Implementing responsive design also helps avoid some of the most common mistakes in development. For instance, you will be less likely to have faulty redirects or irrelevant cross-links between desktop and mobile versions of content.

One other aspect some people don’t consider is the amount of work that goes into setting up a mobile site as opposed to responsive design.

For one, the mobile site requires a separate domain or subdomain if you want to do it correctly. Responsive can be done from a single URL and file structure.

2. Optimize Your Content for Mobile Users

You probably already know that a wall of text plays poorly for mobile users. This is when someone is faced with a seemingly long block of content without paragraphs or headings.

It’s all about keeping your target audience engaged. If they come across an ultra-long piece of content, it often turns people off. This is because the text on a mobile screen can be quite difficult to read for some.

Keeping paragraphs short and highlighted with headings and sub-headings makes the content easier to absorb. This is true for both humans and search engine bots alike.

When you look at a screen on your smartphone that has filled the display with text, do you get excited to read it?

3. Consider Your Link-Building Strategy

The way you build links may also reflect the website’s performance in the mobile arena.

Don’t forget, Google likes relevant and quality connections between content. This means you’ll need to pay closer attention to what material you link out to.

For the most part, link building should remain relatively unchanged with one major exception: making sure a mobile link connects to a mobile site.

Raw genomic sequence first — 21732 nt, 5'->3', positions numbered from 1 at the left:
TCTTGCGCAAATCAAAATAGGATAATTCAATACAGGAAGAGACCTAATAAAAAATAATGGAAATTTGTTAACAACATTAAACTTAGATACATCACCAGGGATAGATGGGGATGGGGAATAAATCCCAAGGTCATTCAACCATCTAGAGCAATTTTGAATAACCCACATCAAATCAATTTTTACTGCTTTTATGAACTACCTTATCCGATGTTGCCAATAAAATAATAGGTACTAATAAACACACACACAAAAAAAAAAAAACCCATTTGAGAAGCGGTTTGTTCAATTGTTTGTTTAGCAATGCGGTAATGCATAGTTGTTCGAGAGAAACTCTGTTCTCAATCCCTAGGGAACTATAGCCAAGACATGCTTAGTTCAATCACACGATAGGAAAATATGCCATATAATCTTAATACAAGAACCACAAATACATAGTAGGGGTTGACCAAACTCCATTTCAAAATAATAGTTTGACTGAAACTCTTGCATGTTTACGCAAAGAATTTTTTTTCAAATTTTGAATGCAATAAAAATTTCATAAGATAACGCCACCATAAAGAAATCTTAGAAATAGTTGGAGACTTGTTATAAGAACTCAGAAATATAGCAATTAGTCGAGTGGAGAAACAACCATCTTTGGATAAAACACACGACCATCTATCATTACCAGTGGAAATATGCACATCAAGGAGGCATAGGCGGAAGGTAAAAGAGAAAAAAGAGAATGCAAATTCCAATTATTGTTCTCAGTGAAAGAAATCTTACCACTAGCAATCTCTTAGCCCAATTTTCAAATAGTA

You want to avoid linking a mobile site with a desktop version. Sometimes this happens in development on mobile-only versions where the content creator accidentally creates an “internal” link to the desktop version.

4. Keep the Site Fast

Website speed is important whether people are using smartphones or older desktop computers. The faster your site, the better it performs in Google.

Because speed plays such a vital role in search engine results, Google offers a free tool to test your pages. PageSpeed Tools not only analyzes your website for performance, but it will also tell you how to improve.

Google isn’t the only site that offers valuable insights into site speed performance, either. Another is the Pingdom speed test. By scrutinizing the various elements of your site, you can get a picture of just what is slowing you down.

As mobile devices are driven by convenience, most users want sites to load up quickly. In fact, approximately 53% of mobile users will leave a website if it takes longer than three seconds to load up.

Images, coding, responsive elements, ad serve networks and more all contribute to how long it takes for a page to render in a browser. Any millisecond you can shave off improves your chances of not losing the audience.

Conclusion

In an age where smartphones are the norm, Google’s mobile-first indexing is a big move that digital marketers should prepare for. As you optimize your website for mobile-friendliness, you’ll be able to generate more web traffic and land a favorable position in the SERPs. Follow these tips to improve your website’s mobile experience and land on top of the search engines.